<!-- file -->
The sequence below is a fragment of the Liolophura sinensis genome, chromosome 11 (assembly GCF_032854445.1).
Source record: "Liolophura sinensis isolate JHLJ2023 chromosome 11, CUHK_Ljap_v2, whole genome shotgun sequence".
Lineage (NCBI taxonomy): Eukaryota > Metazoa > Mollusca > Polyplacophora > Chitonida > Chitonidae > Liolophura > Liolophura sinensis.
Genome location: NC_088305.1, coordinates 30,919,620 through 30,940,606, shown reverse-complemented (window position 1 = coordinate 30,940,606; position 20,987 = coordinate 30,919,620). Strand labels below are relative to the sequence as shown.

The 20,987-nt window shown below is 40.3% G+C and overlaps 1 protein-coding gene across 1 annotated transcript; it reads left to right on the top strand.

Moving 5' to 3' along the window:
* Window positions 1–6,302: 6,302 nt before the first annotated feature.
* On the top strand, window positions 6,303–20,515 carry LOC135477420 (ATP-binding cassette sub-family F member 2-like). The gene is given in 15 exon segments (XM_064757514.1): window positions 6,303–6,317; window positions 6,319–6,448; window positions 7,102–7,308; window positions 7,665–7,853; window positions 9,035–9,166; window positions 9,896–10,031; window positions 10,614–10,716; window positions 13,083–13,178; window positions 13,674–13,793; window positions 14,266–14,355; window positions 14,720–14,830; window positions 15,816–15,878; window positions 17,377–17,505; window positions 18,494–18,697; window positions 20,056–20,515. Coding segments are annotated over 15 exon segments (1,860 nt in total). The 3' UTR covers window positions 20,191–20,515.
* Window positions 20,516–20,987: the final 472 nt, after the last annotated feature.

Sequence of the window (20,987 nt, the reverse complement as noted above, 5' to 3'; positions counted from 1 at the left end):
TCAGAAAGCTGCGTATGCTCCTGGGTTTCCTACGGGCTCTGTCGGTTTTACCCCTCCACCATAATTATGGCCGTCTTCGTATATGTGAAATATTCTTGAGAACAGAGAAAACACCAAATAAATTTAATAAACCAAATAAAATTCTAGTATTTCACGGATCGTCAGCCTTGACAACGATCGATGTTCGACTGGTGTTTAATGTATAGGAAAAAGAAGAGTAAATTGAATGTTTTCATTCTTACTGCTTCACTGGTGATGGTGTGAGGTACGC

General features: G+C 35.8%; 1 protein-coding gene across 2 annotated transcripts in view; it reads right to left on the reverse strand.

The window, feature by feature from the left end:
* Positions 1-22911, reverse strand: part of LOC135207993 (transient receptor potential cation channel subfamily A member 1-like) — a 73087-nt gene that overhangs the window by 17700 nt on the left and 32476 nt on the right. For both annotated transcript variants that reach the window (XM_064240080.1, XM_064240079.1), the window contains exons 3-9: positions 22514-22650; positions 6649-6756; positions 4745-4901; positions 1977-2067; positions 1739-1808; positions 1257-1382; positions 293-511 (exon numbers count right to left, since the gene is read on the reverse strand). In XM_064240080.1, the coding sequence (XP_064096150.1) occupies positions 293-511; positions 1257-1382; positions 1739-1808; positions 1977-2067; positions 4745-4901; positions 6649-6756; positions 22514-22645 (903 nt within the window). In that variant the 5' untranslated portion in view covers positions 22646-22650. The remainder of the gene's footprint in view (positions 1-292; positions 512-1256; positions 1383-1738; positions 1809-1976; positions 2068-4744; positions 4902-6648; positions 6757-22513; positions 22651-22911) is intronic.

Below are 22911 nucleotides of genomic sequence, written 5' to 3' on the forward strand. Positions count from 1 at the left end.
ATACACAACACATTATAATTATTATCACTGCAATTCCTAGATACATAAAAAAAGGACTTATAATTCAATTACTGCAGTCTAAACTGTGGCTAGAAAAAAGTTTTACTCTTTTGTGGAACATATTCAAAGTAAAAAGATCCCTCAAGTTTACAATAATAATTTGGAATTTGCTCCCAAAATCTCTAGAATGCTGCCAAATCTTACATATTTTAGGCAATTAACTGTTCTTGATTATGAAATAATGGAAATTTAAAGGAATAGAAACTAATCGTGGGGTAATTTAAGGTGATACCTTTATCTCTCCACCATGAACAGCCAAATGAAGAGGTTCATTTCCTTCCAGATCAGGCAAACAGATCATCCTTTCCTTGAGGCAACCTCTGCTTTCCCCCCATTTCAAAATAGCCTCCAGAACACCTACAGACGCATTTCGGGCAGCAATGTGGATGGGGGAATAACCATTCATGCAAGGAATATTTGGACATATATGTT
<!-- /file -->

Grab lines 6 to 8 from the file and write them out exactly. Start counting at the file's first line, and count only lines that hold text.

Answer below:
Moving 5' to 3' along the window:
* Window positions 1–6,302: 6,302 nt before the first annotated feature.
* On the top strand, window positions 6,303–20,515 carry LOC135477420 (ATP-binding cassette sub-family F member 2-like). The gene is given in 15 exon segments (XM_064757514.1): window positions 6,303–6,317; window positions 6,319–6,448; window positions 7,102–7,308; window positions 7,665–7,853; window positions 9,035–9,166; window positions 9,896–10,031; window positions 10,614–10,716; window positions 13,083–13,178; window positions 13,674–13,793; window positions 14,266–14,355; window positions 14,720–14,830; window positions 15,816–15,878; window positions 17,377–17,505; window positions 18,494–18,697; window positions 20,056–20,515. Coding segments are annotated over 15 exon segments (1,860 nt in total). The 3' UTR covers window positions 20,191–20,515.